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A superstitious behavior is developed when a behavior is inadvertently reinforced by a behavior that precedes it. In Skinner’s example, pigeons were provided with non-contingent reinforcement in the form of bird seed every fifteen seconds and they developed idiosyncratic behaviors because they the bird seed inadvertently reinforced whatever behavior the pigeon was engaging in prior to getting the food. 

Most of the time superstitious behaviors are benign. For example, a person might have a lucky shirt that they wear for a job interview because in the past they had a successful interview wearing the same shirt. In reality, the shirt had no bearing on the outcome of the meeting but because the behavior of wearing the shirt was followed by a desirable outcome, it was reinforced. Obviously, the intention of the interviewer was to hire a new emp;oyee, not to reinforce the candidate’s behavior of wearing the shirt. However, the job candidate now thinks the shirt is lucky and so wearing the shirt is a superstitious behavior. 

One way that superstitious behavior could be dangerous is if a person accidentally reinforces an undesirable behavior. For example, let’s say Angela, who is attention seeking falls off the couch onto the floor. She falls on the rug and she is not hurt. Mom has no way of knowing that she even had just fallen off the couch. She didn’t see it and Angela wasn’t hurt so she wasn’t crying. Mom just so happens to walk by the living room immediately after she falls, walks up to her on the floor, picks her up and gives her a big hug. Angela thinks her mom hugged her because she rolled off the couch. Angela now starts rolling off the couch when she wants mom’s attention. This behavior is superstitious because it was reinforced by what came after it even though the events were not connected.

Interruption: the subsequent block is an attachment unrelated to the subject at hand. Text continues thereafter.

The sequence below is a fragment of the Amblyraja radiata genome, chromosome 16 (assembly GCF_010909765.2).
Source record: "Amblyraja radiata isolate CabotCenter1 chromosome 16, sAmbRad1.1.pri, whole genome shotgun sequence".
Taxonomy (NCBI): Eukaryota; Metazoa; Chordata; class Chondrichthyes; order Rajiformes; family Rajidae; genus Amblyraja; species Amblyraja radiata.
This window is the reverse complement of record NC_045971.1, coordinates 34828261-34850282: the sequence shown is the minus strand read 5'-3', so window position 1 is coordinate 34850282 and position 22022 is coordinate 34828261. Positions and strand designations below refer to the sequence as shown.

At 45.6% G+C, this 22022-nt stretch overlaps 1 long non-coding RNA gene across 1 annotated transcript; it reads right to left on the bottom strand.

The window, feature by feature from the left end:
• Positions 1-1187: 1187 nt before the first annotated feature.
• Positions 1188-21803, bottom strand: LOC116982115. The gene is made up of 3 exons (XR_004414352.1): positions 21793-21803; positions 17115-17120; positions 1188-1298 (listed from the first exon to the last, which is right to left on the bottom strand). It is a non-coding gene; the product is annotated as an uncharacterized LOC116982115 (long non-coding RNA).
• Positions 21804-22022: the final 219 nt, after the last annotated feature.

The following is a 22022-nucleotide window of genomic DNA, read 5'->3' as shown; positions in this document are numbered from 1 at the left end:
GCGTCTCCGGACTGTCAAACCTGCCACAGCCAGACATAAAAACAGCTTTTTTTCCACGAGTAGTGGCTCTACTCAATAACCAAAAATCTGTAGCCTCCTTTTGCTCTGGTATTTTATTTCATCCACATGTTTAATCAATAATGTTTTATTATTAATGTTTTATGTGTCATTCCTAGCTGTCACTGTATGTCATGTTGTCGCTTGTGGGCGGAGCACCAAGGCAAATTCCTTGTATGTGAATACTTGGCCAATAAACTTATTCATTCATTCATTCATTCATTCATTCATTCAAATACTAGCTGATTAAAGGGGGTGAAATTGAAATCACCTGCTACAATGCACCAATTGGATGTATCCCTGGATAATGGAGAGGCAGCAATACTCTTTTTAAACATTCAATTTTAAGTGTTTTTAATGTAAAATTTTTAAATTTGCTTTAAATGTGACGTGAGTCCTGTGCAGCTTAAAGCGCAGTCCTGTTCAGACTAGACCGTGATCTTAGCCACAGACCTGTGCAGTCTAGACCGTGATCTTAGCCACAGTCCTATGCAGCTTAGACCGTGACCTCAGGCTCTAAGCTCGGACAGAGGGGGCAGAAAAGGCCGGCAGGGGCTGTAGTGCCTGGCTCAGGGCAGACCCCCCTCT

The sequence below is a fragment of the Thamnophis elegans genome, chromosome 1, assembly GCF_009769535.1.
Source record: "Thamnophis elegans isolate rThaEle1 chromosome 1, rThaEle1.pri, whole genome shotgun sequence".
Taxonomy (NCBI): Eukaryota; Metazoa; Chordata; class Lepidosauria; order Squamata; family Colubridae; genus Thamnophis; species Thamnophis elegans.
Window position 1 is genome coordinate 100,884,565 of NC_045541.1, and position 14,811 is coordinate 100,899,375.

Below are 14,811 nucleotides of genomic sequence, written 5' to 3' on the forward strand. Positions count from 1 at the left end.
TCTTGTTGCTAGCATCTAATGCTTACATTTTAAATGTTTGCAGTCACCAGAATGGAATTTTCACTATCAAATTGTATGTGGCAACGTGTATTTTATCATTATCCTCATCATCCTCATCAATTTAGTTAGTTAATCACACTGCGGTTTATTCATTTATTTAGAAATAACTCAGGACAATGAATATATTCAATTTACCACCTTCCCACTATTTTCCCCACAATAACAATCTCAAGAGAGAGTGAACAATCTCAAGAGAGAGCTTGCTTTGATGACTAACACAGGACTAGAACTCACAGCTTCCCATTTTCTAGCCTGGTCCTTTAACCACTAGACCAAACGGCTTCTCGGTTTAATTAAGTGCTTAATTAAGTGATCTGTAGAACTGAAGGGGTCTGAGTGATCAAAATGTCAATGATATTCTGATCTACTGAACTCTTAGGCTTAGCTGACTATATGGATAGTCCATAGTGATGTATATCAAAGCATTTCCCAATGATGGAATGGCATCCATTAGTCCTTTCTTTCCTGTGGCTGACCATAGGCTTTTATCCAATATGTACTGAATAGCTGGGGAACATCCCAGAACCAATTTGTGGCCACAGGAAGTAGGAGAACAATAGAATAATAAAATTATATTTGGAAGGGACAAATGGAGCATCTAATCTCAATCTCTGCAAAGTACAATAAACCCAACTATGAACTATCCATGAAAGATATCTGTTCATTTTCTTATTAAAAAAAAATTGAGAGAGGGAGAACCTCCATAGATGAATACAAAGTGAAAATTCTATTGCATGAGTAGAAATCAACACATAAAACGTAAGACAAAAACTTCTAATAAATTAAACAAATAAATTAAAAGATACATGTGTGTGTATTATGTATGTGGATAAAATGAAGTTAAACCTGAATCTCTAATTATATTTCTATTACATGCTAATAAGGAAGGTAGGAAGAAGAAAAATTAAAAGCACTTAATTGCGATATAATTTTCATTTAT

P.S.

This article is useful for registered behavior technicians (RBT) or students who are studying to become board certified behavior analysts (BCBAs). Understanding (Applied Behavior Analysis) ABA terms is critical for both being an effective ABA therapist and passing your BCBA exam.

In an effort to help you study for your BCBA exam more effectively, this post is written in a “study note” form rather than as a long form blog post. They are my personal study notes I am sharing with you as a gift. I am spending my time studying so they are not edited. I am grateful for your understanding in overlooking the grammar! Happy Studying! 

Reference 

Skinner, B.F. (1953) Science and Human Behavior. New York: MacMillan.

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